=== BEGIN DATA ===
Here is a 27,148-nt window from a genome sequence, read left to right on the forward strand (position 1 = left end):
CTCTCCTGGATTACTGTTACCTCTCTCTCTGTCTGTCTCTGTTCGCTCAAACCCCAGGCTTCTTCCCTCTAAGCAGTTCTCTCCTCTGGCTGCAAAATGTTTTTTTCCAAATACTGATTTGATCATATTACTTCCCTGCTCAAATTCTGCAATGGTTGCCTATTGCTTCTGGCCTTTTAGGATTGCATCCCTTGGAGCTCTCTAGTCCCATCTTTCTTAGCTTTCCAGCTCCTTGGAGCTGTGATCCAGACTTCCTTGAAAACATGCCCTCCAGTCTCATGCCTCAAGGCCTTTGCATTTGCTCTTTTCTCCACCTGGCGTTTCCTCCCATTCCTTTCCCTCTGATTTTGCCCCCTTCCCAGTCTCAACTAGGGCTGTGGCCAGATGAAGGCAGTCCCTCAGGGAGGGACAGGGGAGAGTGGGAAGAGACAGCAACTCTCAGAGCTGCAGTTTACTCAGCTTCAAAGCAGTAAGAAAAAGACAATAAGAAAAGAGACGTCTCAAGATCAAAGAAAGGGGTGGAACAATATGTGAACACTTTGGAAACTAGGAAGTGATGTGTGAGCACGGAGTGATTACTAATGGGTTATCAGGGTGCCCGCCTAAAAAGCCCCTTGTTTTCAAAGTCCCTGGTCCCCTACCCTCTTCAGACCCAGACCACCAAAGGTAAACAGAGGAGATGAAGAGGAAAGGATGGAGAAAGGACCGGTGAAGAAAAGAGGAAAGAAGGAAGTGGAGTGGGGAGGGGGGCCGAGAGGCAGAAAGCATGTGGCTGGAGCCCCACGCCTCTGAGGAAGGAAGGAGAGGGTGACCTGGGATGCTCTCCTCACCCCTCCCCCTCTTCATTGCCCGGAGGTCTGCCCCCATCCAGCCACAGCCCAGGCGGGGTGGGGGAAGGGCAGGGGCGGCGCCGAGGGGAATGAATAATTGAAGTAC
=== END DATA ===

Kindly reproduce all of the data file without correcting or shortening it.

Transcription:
Here is a 27,148-nt window from a genome sequence, read left to right on the forward strand (position 1 = left end):
CTCTCCTGGATTACTGTTACCTCTCTCTCTGTCTGTCTCTGTTCGCTCAAACCCCAGGCTTCTTCCCTCTAAGCAGTTCTCTCCTCTGGCTGCAAAATGTTTTTTTCCAAATACTGATTTGATCATATTACTTCCCTGCTCAAATTCTGCAATGGTTGCCTATTGCTTCTGGCCTTTTAGGATTGCATCCCTTGGAGCTCTCTAGTCCCATCTTTCTTAGCTTTCCAGCTCCTTGGAGCTGTGATCCAGACTTCCTTGAAAACATGCCCTCCAGTCTCATGCCTCAAGGCCTTTGCATTTGCTCTTTTCTCCACCTGGCGTTTCCTCCCATTCCTTTCCCTCTGATTTTGCCCCCTTCCCAGTCTCAACTAGGGCTGTGGCCAGATGAAGGCAGTCCCTCAGGGAGGGACAGGGGAGAGTGGGAAGAGACAGCAACTCTCAGAGCTGCAGTTTACTCAGCTTCAAAGCAGTAAGAAAAAGACAATAAGAAAAGAGACGTCTCAAGATCAAAGAAAGGGGTGGAACAATATGTGAACACTTTGGAAACTAGGAAGTGATGTGTGAGCACGGAGTGATTACTAATGGGTTATCAGGGTGCCCGCCTAAAAAGCCCCTTGTTTTCAAAGTCCCTGGTCCCCTACCCTCTTCAGACCCAGACCACCAAAGGTAAACAGAGGAGATGAAGAGGAAAGGATGGAGAAAGGACCGGTGAAGAAAAGAGGAAAGAAGGAAGTGGAGTGGGGAGGGGGGCCGAGAGGCAGAAAGCATGTGGCTGGAGCCCCACGCCTCTGAGGAAGGAAGGAGAGGGTGACCTGGGATGCTCTCCTCACCCCTCCCCCTCTTCATTGCCCGGAGGTCTGCCCCCATCCAGCCACAGCCCAGGCGGGGTGGGGGAAGGGCAGGGGCGGCGCCGAGGGGAATGAATAATTGAAGTAC